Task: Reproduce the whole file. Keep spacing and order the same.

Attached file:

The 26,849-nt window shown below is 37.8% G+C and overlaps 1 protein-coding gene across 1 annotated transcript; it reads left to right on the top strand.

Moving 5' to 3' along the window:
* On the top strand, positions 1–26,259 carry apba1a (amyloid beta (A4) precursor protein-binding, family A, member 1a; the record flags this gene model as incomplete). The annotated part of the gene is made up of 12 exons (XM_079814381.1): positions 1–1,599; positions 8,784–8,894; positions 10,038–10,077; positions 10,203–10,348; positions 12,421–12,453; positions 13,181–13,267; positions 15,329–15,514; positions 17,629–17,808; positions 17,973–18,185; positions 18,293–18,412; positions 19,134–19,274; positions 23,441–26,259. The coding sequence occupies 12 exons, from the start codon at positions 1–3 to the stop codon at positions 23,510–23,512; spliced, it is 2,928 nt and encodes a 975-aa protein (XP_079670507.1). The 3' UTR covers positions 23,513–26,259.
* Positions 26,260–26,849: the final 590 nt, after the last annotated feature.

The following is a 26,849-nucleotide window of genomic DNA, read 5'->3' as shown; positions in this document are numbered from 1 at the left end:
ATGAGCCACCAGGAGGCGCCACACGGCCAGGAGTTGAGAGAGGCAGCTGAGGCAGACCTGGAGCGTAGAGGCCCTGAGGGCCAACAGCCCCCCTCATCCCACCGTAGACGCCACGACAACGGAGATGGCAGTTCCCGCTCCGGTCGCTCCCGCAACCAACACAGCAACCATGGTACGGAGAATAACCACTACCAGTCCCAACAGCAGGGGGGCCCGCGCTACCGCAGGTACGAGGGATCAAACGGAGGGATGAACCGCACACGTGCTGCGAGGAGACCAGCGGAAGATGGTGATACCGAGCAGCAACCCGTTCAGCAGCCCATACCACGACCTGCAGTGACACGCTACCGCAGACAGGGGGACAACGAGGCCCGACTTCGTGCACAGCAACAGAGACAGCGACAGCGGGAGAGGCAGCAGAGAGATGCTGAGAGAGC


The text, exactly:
The 26,849-nt window shown below is 37.8% G+C and overlaps 1 protein-coding gene across 1 annotated transcript; it reads left to right on the top strand.

Moving 5' to 3' along the window:
* On the top strand, positions 1–26,259 carry apba1a (amyloid beta (A4) precursor protein-binding, family A, member 1a; the record flags this gene model as incomplete). The annotated part of the gene is made up of 12 exons (XM_079814381.1): positions 1–1,599; positions 8,784–8,894; positions 10,038–10,077; positions 10,203–10,348; positions 12,421–12,453; positions 13,181–13,267; positions 15,329–15,514; positions 17,629–17,808; positions 17,973–18,185; positions 18,293–18,412; positions 19,134–19,274; positions 23,441–26,259. The coding sequence occupies 12 exons, from the start codon at positions 1–3 to the stop codon at positions 23,510–23,512; spliced, it is 2,928 nt and encodes a 975-aa protein (XP_079670507.1). The 3' UTR covers positions 23,513–26,259.
* Positions 26,260–26,849: the final 590 nt, after the last annotated feature.

The following is a 26,849-nucleotide window of genomic DNA, read 5'->3' as shown; positions in this document are numbered from 1 at the left end:
ATGAGCCACCAGGAGGCGCCACACGGCCAGGAGTTGAGAGAGGCAGCTGAGGCAGACCTGGAGCGTAGAGGCCCTGAGGGCCAACAGCCCCCCTCATCCCACCGTAGACGCCACGACAACGGAGATGGCAGTTCCCGCTCCGGTCGCTCCCGCAACCAACACAGCAACCATGGTACGGAGAATAACCACTACCAGTCCCAACAGCAGGGGGGCCCGCGCTACCGCAGGTACGAGGGATCAAACGGAGGGATGAACCGCACACGTGCTGCGAGGAGACCAGCGGAAGATGGTGATACCGAGCAGCAACCCGTTCAGCAGCCCATACCACGACCTGCAGTGACACGCTACCGCAGACAGGGGGACAACGAGGCCCGACTTCGTGCACAGCAACAGAGACAGCGACAGCGGGAGAGGCAGCAGAGAGATGCTGAGAGAGC